I used the paper, brushes, and gouache paints (which are similar to watercolors) that we purchased that day to create collages and illustrations within my sketchbook and on separate sheets of paper. This is what I did for several weeks, in addition to scouring Mella’s collection of art books in search of creative inspiration. Mella provided critique and insight and asked for my advice regarding the large paintings she was working on. Our conversations were always interesting and thought-provoking, and the studio environment was relaxed and enjoyable. Most days, Mella and I listened to soul music on a small speaker she kept on her big, paint-stained table.

Singing along to The Pointer Sisters and Diana Ross, Mella and I orbited the studio, painting, drawing, gluing, stitching, and sewing late into each evening. Sometime in mid-June, Mella asked me to help her brainstorm ways of manipulating “bark cloth” through folding and bending.

“Bark cloth” is a unique material made from palm tree bark which is beaten and spread into a thin, even layer of fabric-like material. Mella had used the material in a previous piece which examined the significance of the material’s history. The material is indigenous to Indonesia and had been used by native Indonesians on islands neighboring Java to create traditional clothing, which was worn during the time of Dutch occupation as a form of resistance against European power. The material’s incredible flexibility and durability augments its history.  

After purchasing several roles of bark cloth at Yogyakarta’s main marketplace, Mella and I began experimenting with ways of manipulating the material back at the studio. We spent about a week playing with possibilities—folding the bark cloth like origami, soaking it in water and allowing it to dry to form strange shapes in the sun, and threading thick string into its fibers to create fan-like, lattice patterns.

Ultimately, we decided to employ a combination of all of these techniques to create two wearable sculptures which would be exhibited in early July. The next weeks were spent soaking, folding, and stitching ten panels of bark cloth in anticipation for the exhibition.

While Mella focused on painting and sewing pieces of wax fabric and creating buckles and ties which would be used to assemble the bark cloth pieces into wearable garments, I sewed lattice patterns into the bark cloth panels.  

This process involved several steps, which had to be repeated with each panel of bark cloth. First, I soaked the bark cloth with water using a spigot sticking out from a wall in the garden in the middle of the studio building. Then, I spread the panel out on the grass in the garden and left it to dry under the hot sun for no more than 20 or so minutes. Once the bark cloth was warm and half-wet, I laid it out on a table in the studio and used hair pins to fold it into rows of 1-inch-deep accordion pleats. Then, I used thick string to sew a lattice pattern into the pleats, while also using my hands to spread the edges of the material so they would dry into fan-like projections. 

I spent the remainder of June and the beginning of July following these steps with occasional variations to create enough panels of stitched bark cloth to be used to create two wearable garments. Mella used her sewing machine to attach the bark cloth panels to pieces of fabric painted a deep aqua color and segments of straw baskets painted bright orange. This resulted in two wearable costumes—one intended for a larger, male model and the other for a smaller female model, both of which were friends of Mella’s who agreed to model the costumes at the exhibition.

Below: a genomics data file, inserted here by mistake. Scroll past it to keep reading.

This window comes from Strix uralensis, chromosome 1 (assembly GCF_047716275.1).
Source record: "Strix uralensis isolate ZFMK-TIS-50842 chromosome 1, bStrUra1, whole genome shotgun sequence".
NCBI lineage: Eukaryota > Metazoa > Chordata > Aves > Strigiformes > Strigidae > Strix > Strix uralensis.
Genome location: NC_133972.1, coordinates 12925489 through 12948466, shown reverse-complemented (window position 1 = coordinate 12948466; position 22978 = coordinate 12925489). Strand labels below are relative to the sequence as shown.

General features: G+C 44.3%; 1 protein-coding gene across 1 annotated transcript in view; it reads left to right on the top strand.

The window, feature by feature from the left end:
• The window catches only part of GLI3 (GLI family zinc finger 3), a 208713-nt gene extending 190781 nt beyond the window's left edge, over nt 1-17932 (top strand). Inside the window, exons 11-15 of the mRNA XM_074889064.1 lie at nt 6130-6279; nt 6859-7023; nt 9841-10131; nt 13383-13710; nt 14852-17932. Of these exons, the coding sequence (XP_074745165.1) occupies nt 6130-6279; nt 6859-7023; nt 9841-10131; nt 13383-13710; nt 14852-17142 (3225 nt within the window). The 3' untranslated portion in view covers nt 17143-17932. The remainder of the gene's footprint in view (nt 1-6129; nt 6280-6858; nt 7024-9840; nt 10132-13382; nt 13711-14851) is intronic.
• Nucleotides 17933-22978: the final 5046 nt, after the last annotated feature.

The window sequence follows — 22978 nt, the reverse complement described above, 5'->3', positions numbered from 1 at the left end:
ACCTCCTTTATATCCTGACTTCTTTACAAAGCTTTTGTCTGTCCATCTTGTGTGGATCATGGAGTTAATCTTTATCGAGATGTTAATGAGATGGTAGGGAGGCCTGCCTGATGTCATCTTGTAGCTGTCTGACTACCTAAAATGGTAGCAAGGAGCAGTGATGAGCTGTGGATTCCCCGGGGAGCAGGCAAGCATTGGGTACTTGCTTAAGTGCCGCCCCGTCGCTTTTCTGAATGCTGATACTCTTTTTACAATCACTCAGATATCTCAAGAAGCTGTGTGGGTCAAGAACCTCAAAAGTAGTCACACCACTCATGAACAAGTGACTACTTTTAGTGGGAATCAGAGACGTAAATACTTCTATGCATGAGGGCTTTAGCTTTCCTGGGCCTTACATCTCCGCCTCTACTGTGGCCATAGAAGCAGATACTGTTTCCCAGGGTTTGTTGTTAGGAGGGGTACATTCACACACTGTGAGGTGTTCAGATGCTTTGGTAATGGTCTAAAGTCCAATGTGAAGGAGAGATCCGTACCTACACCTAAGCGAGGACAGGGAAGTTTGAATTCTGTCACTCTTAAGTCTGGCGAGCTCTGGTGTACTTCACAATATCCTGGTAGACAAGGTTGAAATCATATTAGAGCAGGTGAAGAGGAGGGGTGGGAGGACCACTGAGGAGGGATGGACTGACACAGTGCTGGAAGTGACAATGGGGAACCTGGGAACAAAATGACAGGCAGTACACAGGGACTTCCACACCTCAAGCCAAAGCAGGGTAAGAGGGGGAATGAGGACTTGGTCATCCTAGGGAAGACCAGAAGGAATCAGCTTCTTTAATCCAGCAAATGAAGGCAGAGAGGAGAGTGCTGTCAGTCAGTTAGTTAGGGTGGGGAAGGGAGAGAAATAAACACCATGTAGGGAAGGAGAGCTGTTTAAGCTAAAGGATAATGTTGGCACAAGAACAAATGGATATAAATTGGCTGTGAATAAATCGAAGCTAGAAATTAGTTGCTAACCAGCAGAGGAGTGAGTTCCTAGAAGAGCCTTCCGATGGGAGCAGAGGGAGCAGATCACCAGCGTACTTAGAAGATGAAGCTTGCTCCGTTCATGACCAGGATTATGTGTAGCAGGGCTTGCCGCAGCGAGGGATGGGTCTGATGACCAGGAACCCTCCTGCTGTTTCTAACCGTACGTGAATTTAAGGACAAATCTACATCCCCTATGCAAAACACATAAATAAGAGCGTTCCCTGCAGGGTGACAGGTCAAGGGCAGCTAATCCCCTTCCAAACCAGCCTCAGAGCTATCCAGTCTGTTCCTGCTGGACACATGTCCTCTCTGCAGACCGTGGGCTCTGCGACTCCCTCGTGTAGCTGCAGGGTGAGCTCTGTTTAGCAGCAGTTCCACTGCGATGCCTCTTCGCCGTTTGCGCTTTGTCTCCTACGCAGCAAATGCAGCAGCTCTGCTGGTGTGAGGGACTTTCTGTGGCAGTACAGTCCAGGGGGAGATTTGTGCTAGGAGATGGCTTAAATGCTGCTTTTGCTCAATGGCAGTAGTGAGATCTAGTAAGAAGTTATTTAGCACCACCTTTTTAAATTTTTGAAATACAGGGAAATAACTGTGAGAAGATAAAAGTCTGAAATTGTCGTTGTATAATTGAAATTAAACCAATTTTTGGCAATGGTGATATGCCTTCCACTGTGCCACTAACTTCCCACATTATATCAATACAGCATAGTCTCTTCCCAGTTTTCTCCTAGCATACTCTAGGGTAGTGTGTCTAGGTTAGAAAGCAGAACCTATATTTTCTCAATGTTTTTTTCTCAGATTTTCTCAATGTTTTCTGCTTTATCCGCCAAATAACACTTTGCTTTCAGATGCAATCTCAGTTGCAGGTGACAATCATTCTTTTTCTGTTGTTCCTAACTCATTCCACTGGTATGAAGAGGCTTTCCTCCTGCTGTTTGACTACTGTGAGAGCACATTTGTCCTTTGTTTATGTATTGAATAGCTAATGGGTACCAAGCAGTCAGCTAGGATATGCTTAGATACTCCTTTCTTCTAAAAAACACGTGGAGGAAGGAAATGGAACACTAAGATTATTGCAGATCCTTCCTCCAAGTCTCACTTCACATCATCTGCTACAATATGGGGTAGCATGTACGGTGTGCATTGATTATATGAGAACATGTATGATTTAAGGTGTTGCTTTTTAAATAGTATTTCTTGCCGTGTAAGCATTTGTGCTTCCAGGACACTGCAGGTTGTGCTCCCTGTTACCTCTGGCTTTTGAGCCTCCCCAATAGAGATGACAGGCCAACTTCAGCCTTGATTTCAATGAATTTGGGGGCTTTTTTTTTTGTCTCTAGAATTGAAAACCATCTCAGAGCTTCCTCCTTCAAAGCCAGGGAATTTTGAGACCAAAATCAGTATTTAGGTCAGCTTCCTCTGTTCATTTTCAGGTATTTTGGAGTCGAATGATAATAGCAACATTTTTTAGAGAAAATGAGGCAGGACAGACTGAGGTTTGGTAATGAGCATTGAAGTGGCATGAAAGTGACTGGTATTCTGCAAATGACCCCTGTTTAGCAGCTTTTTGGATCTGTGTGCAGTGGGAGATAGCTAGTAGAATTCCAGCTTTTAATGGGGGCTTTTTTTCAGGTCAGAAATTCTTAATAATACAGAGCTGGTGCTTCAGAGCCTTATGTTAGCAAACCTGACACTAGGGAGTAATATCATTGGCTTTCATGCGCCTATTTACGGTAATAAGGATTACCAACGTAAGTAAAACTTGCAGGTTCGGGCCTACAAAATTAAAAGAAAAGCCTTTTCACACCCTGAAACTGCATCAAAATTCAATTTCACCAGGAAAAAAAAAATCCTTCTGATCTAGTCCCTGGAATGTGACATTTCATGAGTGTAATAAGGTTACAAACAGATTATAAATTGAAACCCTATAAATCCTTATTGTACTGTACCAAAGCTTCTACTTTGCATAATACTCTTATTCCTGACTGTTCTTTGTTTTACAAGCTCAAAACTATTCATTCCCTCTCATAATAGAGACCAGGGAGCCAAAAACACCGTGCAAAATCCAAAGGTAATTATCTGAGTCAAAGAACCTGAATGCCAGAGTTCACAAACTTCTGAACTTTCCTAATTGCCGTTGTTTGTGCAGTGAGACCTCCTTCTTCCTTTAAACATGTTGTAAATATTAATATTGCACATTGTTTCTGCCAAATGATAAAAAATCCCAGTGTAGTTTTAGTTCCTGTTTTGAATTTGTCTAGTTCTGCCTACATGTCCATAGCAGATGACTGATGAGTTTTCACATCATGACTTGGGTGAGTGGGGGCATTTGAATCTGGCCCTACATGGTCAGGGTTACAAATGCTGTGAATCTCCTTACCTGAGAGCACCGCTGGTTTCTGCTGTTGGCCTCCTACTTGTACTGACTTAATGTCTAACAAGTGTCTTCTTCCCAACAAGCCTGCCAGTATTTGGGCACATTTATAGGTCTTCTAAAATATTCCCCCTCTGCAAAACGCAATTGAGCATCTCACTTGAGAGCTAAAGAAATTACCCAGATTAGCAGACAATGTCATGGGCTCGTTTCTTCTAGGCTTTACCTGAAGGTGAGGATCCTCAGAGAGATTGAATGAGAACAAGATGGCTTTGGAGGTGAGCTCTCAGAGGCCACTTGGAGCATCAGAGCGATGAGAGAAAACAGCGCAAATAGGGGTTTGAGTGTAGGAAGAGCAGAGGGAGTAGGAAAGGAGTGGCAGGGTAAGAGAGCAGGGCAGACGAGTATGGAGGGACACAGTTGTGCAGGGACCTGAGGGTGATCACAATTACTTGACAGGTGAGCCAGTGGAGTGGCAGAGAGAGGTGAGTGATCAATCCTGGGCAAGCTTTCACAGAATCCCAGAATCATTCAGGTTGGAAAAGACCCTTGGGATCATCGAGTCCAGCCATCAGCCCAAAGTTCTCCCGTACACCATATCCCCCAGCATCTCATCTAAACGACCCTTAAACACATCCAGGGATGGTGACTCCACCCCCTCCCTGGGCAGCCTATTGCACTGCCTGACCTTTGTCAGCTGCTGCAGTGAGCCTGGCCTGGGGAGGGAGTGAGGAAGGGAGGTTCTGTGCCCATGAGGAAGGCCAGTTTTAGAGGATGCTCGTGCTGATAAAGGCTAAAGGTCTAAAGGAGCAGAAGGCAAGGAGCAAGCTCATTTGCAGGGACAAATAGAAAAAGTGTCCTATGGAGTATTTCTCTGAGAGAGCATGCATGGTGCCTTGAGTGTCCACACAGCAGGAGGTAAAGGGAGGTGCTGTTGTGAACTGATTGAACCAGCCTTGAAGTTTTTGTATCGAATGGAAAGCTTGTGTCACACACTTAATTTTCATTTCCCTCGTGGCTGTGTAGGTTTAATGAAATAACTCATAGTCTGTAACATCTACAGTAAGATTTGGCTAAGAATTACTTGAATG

To protect the craftsmanship and the stitches I had made in the bark cloth (which were prone to breaking due to the weight of the combined materials), Mella and I carefully wrapped the two costumes in layers of bubble wrap and transported them to the exhibition space in the backseat of a taxi.  

The exhibition took place in a large, open-air building jutting into a rice field in the more rural south-west region of the city. The costumes would be shown alongside wearable art pieces made by two other Indonesian artists. I felt sheer excitement as Mella and I helped the models into the costumes we had created and led them to the exhibition area. My excitement only increased as the exhibition room began to fill with people, some of which were strangers to me and others who were friends and fellow artists I had met and spent time with during my time in Yogyakarta.

As the models began to walk around the room to display the detail of the pieces, visitors stared wide-eyed at the costumes, chatted amongst themselves, and snapped pictures on phones and cameras. I began eagerly taking photos as well and, catching Mella’s eye from across the room, smiled. I was so incredibly proud of what we had created! This was a kind of pride I hadn’t ever felt before. It’s one thing to feel a sense of pride for something you create and keep to yourself, and it’s an entirely different thing to feel proud of something you create and then share with others. This kind of pride is tinged with excitement—it’s an adrenaline rush. I think this has a lot to do with the degree of vulnerability required to exhibit something you create or co-create. It’s throwing a part of yourself out in the world, and not knowing what will happen next. It was thrilling.  

The exhibition of the two sculptures I had the opportunity to co-create with Mella marked the end of my eight weeks in Indonesia. I spent the days following the exhibition cleaning up my studio space, completing some last-minute sketches, and re-exploring some of my favorite places in Yogyakarta.

As I packed my bags in anticipation for the 24 hours of flying required to make it back to the United States, I slipped a spare panel of bark cloth into the outside pocket of my suitcase. This way, friends and family back home could see a tangible, if small-scale, example of the unique material I had been using and what the final two sculptures had looked and felt like.  

Realizing that I would probably never see the sculptures in person again, the piece of bark cloth became a piece of nostalgia. To me, it was an artifact, a relic, and a trophy. As I boarded the first of three planes I would be taking to get back home, I couldn’t wait to show my own piece of Yogyakarta to my friends and family.      


About Author

Maura Tangum is a studio art and English double major from Atlanta, Georgia. She is currently in Indonesia with support from a Dean Rusk Program grant.